Friday, January 23, 2015

A Report on an Experiment with Glutamine

After writing about the connection of glutamine to both leaky gut and autism, I decided to experiment upon myself and start taking glutamine supplements. I have been taking them since shortly after I posted that article -- two weeks, now -- and I must say that psychologically I do feel a bit different. By definition I could not tell you what feeling neurotypical feels like, so I can't say I feel that way, but I do feel a bit calmer, more relaxed.

Now, as for the gut issues, I only tested the effects of the glutamine this week. Wednesday I had one cinnamon roll. No gut problems. Yesterday, I tried two cinnamon rolls. Again, no gut problems. When I told my wife, she suggested we go eat at CiCi's Pizza.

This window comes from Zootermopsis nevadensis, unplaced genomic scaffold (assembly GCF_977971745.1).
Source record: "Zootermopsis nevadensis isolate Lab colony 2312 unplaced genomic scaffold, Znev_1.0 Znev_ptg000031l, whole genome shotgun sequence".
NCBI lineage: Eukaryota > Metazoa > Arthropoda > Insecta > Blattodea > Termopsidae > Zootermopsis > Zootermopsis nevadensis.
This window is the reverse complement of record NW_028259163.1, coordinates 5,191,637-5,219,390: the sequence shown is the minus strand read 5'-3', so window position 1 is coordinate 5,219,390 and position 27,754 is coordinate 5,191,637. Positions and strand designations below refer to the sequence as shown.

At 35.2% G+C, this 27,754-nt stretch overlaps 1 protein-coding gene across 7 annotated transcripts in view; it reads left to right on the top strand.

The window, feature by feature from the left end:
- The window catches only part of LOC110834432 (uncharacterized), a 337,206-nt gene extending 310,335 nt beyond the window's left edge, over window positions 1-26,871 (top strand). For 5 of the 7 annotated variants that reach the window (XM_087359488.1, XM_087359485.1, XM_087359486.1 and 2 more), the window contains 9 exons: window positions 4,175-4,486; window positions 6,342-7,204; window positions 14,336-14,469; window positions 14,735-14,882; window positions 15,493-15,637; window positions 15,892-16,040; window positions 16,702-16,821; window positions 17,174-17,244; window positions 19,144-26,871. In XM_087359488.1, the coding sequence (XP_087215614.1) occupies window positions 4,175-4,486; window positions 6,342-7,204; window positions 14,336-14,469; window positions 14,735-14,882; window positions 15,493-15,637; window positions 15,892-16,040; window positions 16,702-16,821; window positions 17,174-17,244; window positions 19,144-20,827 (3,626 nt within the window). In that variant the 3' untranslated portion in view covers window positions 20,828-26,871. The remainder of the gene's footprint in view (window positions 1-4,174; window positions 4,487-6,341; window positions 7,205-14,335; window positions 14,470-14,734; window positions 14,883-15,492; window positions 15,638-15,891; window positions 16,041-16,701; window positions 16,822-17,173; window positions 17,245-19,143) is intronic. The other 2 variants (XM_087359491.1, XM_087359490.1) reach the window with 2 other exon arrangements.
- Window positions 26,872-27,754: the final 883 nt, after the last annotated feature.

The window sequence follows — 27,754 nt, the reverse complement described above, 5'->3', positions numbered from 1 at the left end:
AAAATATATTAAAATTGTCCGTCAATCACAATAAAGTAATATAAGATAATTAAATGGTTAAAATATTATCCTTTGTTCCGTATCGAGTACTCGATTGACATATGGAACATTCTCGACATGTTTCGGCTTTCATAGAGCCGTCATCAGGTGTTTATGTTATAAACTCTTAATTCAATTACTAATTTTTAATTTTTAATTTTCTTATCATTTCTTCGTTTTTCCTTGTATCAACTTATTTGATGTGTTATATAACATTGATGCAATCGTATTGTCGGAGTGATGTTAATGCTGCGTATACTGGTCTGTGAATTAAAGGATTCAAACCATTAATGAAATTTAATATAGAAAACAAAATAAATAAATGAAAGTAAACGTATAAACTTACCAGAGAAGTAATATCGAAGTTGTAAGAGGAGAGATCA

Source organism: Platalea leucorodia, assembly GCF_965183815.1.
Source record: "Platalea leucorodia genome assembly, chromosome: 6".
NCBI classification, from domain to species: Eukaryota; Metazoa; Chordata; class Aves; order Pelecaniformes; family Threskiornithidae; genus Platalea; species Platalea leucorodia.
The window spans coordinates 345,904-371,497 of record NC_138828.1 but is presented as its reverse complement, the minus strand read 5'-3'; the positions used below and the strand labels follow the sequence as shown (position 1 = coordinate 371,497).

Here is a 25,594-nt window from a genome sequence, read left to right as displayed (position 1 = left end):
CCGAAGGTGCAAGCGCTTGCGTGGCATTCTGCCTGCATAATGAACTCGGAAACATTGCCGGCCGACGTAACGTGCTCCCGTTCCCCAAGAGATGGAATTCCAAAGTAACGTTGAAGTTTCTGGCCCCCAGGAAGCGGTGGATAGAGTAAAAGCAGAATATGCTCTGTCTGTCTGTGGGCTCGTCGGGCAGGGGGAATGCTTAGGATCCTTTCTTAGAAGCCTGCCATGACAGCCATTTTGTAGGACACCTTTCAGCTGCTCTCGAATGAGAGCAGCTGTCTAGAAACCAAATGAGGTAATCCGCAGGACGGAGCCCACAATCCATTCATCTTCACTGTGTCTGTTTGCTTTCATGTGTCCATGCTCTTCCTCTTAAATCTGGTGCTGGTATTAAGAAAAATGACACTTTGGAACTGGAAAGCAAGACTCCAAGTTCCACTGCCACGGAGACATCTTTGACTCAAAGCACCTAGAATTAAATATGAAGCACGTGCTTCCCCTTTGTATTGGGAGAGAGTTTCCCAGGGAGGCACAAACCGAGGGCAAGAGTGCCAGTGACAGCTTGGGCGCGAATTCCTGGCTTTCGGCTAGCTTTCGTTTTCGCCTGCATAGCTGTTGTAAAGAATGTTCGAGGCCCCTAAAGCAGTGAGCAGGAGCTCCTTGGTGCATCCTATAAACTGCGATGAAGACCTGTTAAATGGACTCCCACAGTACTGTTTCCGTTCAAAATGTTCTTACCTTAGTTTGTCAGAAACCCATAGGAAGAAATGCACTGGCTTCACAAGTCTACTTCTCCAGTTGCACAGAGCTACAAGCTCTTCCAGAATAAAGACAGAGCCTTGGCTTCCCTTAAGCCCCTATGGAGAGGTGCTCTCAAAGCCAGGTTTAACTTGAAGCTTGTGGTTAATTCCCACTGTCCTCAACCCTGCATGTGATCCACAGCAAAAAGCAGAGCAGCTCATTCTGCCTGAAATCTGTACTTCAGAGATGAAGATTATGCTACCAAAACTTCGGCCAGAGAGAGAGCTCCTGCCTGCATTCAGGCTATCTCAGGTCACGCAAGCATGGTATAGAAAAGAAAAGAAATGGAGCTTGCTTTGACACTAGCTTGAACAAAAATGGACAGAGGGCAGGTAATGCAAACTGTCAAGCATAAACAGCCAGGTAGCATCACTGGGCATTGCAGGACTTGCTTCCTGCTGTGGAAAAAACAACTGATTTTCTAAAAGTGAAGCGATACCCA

Now, the last time I ate at CiCi's, I had a horrendous reaction. I had gut problems for three days. Acid reflux, the whole works. It was one of the worst reactions I'd ever had against gluten. But this time, after taking glutamine for two weeks, I did not have near the reaction. I felt uncomfortable, with a little gas, but it was not a full-blown allergic reaction.

What glutamine does is reduce the diameter of the pores in the small intestines. Leaky gut occurs when the pores in the intestines open up too wide, allowing things like whole proteins through. This can trigger an allergic reaction. But glutamine causes the pores to tighten up. Food then has to be broken down more before it can cross over into the bloodstream. Gluten broken down into its constituent amino acids is no different from any other protein, so if you can prevent it from crossing over as a whole protein, you can eliminate the immunological response to it.

So I'm definitely going to continue taking glutamine. I'm not going to go out of my way to eat things with gluten in it, of course, but it's nice to know I don't have to continue obsessively avoiding it as I've been doing.

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